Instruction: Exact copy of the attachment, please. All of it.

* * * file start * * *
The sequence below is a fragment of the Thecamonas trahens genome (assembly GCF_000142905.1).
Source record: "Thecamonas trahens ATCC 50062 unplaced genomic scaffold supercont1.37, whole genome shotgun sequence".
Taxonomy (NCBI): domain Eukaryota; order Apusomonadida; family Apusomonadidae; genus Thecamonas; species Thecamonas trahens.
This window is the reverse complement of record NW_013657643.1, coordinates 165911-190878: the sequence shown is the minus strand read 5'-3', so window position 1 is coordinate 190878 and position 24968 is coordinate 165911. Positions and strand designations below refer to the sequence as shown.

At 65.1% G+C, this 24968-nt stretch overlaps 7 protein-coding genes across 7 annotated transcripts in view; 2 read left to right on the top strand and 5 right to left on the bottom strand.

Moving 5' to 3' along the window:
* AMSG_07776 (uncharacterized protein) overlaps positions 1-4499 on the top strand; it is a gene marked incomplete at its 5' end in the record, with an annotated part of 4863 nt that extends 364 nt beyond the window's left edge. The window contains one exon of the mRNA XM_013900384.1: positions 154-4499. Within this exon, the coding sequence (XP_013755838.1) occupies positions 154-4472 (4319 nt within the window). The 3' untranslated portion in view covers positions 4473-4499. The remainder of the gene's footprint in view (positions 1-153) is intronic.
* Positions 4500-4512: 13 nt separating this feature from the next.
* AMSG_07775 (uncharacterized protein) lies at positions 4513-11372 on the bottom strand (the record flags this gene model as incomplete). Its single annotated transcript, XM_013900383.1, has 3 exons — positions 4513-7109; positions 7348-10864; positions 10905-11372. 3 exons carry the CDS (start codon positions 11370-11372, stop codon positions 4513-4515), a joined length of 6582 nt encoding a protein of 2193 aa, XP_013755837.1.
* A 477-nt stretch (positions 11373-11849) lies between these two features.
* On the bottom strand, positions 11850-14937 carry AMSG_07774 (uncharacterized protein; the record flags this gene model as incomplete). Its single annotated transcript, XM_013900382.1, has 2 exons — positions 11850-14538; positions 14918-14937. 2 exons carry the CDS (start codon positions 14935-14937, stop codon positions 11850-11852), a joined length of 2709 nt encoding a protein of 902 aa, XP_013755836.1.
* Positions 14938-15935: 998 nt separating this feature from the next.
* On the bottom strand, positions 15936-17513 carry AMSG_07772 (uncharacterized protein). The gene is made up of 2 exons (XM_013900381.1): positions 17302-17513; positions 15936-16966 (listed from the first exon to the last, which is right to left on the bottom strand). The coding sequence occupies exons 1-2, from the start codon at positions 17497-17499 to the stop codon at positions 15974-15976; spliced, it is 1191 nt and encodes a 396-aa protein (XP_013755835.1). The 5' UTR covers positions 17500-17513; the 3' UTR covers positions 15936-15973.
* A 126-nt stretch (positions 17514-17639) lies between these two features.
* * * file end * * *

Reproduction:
The sequence below is a fragment of the Thecamonas trahens genome (assembly GCF_000142905.1).
Source record: "Thecamonas trahens ATCC 50062 unplaced genomic scaffold supercont1.37, whole genome shotgun sequence".
Taxonomy (NCBI): domain Eukaryota; order Apusomonadida; family Apusomonadidae; genus Thecamonas; species Thecamonas trahens.
This window is the reverse complement of record NW_013657643.1, coordinates 165911-190878: the sequence shown is the minus strand read 5'-3', so window position 1 is coordinate 190878 and position 24968 is coordinate 165911. Positions and strand designations below refer to the sequence as shown.

At 65.1% G+C, this 24968-nt stretch overlaps 7 protein-coding genes across 7 annotated transcripts in view; 2 read left to right on the top strand and 5 right to left on the bottom strand.

Moving 5' to 3' along the window:
* AMSG_07776 (uncharacterized protein) overlaps positions 1-4499 on the top strand; it is a gene marked incomplete at its 5' end in the record, with an annotated part of 4863 nt that extends 364 nt beyond the window's left edge. The window contains one exon of the mRNA XM_013900384.1: positions 154-4499. Within this exon, the coding sequence (XP_013755838.1) occupies positions 154-4472 (4319 nt within the window). The 3' untranslated portion in view covers positions 4473-4499. The remainder of the gene's footprint in view (positions 1-153) is intronic.
* Positions 4500-4512: 13 nt separating this feature from the next.
* AMSG_07775 (uncharacterized protein) lies at positions 4513-11372 on the bottom strand (the record flags this gene model as incomplete). Its single annotated transcript, XM_013900383.1, has 3 exons — positions 4513-7109; positions 7348-10864; positions 10905-11372. 3 exons carry the CDS (start codon positions 11370-11372, stop codon positions 4513-4515), a joined length of 6582 nt encoding a protein of 2193 aa, XP_013755837.1.
* A 477-nt stretch (positions 11373-11849) lies between these two features.
* On the bottom strand, positions 11850-14937 carry AMSG_07774 (uncharacterized protein; the record flags this gene model as incomplete). Its single annotated transcript, XM_013900382.1, has 2 exons — positions 11850-14538; positions 14918-14937. 2 exons carry the CDS (start codon positions 14935-14937, stop codon positions 11850-11852), a joined length of 2709 nt encoding a protein of 902 aa, XP_013755836.1.
* Positions 14938-15935: 998 nt separating this feature from the next.
* On the bottom strand, positions 15936-17513 carry AMSG_07772 (uncharacterized protein). The gene is made up of 2 exons (XM_013900381.1): positions 17302-17513; positions 15936-16966 (listed from the first exon to the last, which is right to left on the bottom strand). The coding sequence occupies exons 1-2, from the start codon at positions 17497-17499 to the stop codon at positions 15974-15976; spliced, it is 1191 nt and encodes a 396-aa protein (XP_013755835.1). The 5' UTR covers positions 17500-17513; the 3' UTR covers positions 15936-15973.
* A 126-nt stretch (positions 17514-17639) lies between these two features.